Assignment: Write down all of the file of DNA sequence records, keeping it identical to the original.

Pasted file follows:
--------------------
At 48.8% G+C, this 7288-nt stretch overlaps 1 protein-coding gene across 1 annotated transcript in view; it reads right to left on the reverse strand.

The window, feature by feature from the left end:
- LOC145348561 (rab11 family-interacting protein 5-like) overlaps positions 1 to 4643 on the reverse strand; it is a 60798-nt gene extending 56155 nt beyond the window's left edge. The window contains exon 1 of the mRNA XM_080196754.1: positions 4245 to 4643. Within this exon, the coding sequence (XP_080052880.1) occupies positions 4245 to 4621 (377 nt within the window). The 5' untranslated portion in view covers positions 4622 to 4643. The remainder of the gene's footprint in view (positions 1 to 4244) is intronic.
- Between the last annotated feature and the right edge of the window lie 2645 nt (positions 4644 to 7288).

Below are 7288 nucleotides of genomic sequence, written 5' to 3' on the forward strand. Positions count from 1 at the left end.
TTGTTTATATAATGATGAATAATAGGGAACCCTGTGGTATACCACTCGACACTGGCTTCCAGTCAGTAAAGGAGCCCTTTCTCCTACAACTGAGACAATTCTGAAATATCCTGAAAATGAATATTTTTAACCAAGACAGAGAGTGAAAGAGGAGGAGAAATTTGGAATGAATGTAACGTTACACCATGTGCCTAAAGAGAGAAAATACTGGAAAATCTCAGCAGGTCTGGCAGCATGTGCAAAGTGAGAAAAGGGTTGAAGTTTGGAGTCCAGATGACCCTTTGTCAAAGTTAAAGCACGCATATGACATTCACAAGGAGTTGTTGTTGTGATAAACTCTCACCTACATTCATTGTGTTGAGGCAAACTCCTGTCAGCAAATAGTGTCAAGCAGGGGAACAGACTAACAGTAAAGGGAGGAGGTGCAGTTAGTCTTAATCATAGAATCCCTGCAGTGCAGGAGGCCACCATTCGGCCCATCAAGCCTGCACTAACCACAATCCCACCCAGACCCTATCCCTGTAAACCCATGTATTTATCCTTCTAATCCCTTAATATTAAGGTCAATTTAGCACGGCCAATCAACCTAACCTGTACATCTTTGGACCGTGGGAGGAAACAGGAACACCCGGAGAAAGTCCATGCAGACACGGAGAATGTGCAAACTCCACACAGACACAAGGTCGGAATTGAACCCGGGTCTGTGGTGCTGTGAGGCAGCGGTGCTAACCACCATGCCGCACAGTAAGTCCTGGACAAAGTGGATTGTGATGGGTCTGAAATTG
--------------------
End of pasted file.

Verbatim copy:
At 48.8% G+C, this 7288-nt stretch overlaps 1 protein-coding gene across 1 annotated transcript in view; it reads right to left on the reverse strand.

The window, feature by feature from the left end:
- LOC145348561 (rab11 family-interacting protein 5-like) overlaps positions 1 to 4643 on the reverse strand; it is a 60798-nt gene extending 56155 nt beyond the window's left edge. The window contains exon 1 of the mRNA XM_080196754.1: positions 4245 to 4643. Within this exon, the coding sequence (XP_080052880.1) occupies positions 4245 to 4621 (377 nt within the window). The 5' untranslated portion in view covers positions 4622 to 4643. The remainder of the gene's footprint in view (positions 1 to 4244) is intronic.
- Between the last annotated feature and the right edge of the window lie 2645 nt (positions 4644 to 7288).

Below are 7288 nucleotides of genomic sequence, written 5' to 3' on the forward strand. Positions count from 1 at the left end.
TTGTTTATATAATGATGAATAATAGGGAACCCTGTGGTATACCACTCGACACTGGCTTCCAGTCAGTAAAGGAGCCCTTTCTCCTACAACTGAGACAATTCTGAAATATCCTGAAAATGAATATTTTTAACCAAGACAGAGAGTGAAAGAGGAGGAGAAATTTGGAATGAATGTAACGTTACACCATGTGCCTAAAGAGAGAAAATACTGGAAAATCTCAGCAGGTCTGGCAGCATGTGCAAAGTGAGAAAAGGGTTGAAGTTTGGAGTCCAGATGACCCTTTGTCAAAGTTAAAGCACGCATATGACATTCACAAGGAGTTGTTGTTGTGATAAACTCTCACCTACATTCATTGTGTTGAGGCAAACTCCTGTCAGCAAATAGTGTCAAGCAGGGGAACAGACTAACAGTAAAGGGAGGAGGTGCAGTTAGTCTTAATCATAGAATCCCTGCAGTGCAGGAGGCCACCATTCGGCCCATCAAGCCTGCACTAACCACAATCCCACCCAGACCCTATCCCTGTAAACCCATGTATTTATCCTTCTAATCCCTTAATATTAAGGTCAATTTAGCACGGCCAATCAACCTAACCTGTACATCTTTGGACCGTGGGAGGAAACAGGAACACCCGGAGAAAGTCCATGCAGACACGGAGAATGTGCAAACTCCACACAGACACAAGGTCGGAATTGAACCCGGGTCTGTGGTGCTGTGAGGCAGCGGTGCTAACCACCATGCCGCACAGTAAGTCCTGGACAAAGTGGATTGTGATGGGTCTGAAATTG